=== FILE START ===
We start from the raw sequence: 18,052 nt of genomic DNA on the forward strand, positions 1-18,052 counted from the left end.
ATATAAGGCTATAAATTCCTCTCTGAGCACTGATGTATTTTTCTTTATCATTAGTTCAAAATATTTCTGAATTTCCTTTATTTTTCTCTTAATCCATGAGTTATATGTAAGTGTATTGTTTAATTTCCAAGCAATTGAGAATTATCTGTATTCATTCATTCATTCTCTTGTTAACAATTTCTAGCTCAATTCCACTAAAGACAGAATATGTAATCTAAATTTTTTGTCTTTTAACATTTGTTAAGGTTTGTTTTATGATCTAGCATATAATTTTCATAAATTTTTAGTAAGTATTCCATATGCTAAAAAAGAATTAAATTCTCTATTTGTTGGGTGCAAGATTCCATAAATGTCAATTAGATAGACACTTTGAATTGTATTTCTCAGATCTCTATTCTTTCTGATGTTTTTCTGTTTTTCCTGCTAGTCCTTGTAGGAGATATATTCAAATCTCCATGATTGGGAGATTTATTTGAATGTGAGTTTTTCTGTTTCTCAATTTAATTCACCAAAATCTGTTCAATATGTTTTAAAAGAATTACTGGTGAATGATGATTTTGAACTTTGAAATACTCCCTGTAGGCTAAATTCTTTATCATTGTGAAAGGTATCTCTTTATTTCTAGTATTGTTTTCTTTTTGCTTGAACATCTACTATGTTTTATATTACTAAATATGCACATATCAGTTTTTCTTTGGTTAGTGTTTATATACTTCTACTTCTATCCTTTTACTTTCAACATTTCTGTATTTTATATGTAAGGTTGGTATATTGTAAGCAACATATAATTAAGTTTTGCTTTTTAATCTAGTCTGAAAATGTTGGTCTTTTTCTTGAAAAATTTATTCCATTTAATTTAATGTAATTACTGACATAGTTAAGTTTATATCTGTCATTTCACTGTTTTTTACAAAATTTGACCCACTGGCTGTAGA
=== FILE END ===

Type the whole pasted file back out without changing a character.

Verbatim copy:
We start from the raw sequence: 18,052 nt of genomic DNA on the forward strand, positions 1-18,052 counted from the left end.
ATATAAGGCTATAAATTCCTCTCTGAGCACTGATGTATTTTTCTTTATCATTAGTTCAAAATATTTCTGAATTTCCTTTATTTTTCTCTTAATCCATGAGTTATATGTAAGTGTATTGTTTAATTTCCAAGCAATTGAGAATTATCTGTATTCATTCATTCATTCTCTTGTTAACAATTTCTAGCTCAATTCCACTAAAGACAGAATATGTAATCTAAATTTTTTGTCTTTTAACATTTGTTAAGGTTTGTTTTATGATCTAGCATATAATTTTCATAAATTTTTAGTAAGTATTCCATATGCTAAAAAAGAATTAAATTCTCTATTTGTTGGGTGCAAGATTCCATAAATGTCAATTAGATAGACACTTTGAATTGTATTTCTCAGATCTCTATTCTTTCTGATGTTTTTCTGTTTTTCCTGCTAGTCCTTGTAGGAGATATATTCAAATCTCCATGATTGGGAGATTTATTTGAATGTGAGTTTTTCTGTTTCTCAATTTAATTCACCAAAATCTGTTCAATATGTTTTAAAAGAATTACTGGTGAATGATGATTTTGAACTTTGAAATACTCCCTGTAGGCTAAATTCTTTATCATTGTGAAAGGTATCTCTTTATTTCTAGTATTGTTTTCTTTTTGCTTGAACATCTACTATGTTTTATATTACTAAATATGCACATATCAGTTTTTCTTTGGTTAGTGTTTATATACTTCTACTTCTATCCTTTTACTTTCAACATTTCTGTATTTTATATGTAAGGTTGGTATATTGTAAGCAACATATAATTAAGTTTTGCTTTTTAATCTAGTCTGAAAATGTTGGTCTTTTTCTTGAAAAATTTATTCCATTTAATTTAATGTAATTACTGACATAGTTAAGTTTATATCTGTCATTTCACTGTTTTTTACAAAATTTGACCCACTGGCTGTAGA